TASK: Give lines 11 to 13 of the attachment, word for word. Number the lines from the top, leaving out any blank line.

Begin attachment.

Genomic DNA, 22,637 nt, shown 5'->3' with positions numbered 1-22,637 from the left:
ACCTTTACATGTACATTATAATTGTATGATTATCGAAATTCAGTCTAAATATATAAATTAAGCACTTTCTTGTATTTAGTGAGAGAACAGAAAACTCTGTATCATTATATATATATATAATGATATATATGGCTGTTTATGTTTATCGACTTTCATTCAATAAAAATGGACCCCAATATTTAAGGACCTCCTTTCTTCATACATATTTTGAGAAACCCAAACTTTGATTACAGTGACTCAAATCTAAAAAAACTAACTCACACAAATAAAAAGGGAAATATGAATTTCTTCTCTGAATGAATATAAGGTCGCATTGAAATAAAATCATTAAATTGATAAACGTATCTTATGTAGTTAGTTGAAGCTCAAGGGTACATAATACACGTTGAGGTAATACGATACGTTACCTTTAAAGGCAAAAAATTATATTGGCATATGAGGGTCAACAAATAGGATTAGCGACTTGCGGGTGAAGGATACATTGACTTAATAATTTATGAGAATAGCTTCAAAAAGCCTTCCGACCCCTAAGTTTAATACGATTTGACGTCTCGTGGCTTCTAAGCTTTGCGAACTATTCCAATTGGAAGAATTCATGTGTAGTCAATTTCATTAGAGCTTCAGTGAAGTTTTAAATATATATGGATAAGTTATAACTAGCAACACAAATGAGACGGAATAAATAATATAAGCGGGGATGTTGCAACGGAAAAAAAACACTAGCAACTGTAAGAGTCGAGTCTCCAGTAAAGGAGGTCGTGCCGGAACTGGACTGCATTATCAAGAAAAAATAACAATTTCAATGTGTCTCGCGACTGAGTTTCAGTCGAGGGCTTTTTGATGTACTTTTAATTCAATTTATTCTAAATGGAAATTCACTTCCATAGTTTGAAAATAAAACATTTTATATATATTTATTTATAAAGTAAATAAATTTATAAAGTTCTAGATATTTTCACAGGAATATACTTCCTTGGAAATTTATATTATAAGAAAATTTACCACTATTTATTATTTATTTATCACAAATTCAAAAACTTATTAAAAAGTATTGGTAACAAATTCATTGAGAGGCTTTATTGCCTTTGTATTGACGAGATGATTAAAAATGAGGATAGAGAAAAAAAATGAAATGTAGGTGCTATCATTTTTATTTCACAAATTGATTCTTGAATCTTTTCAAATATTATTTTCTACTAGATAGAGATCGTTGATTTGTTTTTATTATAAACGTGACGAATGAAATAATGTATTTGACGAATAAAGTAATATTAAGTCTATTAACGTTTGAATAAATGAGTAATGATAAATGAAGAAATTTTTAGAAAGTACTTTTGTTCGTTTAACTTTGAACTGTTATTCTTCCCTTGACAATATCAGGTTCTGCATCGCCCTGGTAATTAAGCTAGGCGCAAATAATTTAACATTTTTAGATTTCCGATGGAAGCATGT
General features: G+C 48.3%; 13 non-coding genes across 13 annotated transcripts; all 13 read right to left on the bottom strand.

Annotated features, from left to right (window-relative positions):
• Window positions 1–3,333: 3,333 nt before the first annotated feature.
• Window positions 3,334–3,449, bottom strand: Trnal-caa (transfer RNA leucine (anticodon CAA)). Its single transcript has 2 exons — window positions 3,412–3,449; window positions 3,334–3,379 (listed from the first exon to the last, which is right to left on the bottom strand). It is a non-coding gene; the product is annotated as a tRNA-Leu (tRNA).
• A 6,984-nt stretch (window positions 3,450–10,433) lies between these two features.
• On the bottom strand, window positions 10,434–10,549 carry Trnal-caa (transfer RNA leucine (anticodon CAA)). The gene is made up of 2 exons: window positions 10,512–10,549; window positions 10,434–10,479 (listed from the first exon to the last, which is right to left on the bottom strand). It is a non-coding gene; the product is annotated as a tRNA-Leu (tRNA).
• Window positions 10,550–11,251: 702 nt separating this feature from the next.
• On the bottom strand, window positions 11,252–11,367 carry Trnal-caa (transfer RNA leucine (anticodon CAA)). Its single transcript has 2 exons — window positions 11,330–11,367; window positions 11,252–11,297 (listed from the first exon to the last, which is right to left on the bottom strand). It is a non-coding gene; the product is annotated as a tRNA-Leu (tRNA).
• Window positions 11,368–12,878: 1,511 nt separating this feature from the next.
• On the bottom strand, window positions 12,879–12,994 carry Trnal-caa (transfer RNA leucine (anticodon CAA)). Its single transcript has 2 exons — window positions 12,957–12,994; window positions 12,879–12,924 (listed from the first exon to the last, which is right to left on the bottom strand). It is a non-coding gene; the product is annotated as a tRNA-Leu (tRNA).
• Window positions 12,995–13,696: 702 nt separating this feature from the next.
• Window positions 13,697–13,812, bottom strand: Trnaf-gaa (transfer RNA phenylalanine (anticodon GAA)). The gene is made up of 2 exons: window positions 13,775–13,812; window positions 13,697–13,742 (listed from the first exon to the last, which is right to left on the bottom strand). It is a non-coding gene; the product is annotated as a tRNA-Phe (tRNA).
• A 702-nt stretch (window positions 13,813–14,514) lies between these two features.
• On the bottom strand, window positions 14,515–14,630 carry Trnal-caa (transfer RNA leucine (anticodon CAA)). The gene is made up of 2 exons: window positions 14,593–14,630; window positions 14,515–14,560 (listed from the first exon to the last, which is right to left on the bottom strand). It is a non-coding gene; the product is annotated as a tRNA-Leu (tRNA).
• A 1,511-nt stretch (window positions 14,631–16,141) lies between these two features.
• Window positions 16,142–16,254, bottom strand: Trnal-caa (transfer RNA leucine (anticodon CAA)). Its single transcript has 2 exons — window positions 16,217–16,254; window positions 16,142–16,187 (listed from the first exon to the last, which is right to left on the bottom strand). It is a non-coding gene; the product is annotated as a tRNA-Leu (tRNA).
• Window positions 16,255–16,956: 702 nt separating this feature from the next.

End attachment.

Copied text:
• Window positions 11,368–12,878: 1,511 nt separating this feature from the next.
• On the bottom strand, window positions 12,879–12,994 carry Trnal-caa (transfer RNA leucine (anticodon CAA)). Its single transcript has 2 exons — window positions 12,957–12,994; window positions 12,879–12,924 (listed from the first exon to the last, which is right to left on the bottom strand). It is a non-coding gene; the product is annotated as a tRNA-Leu (tRNA).
• Window positions 12,995–13,696: 702 nt separating this feature from the next.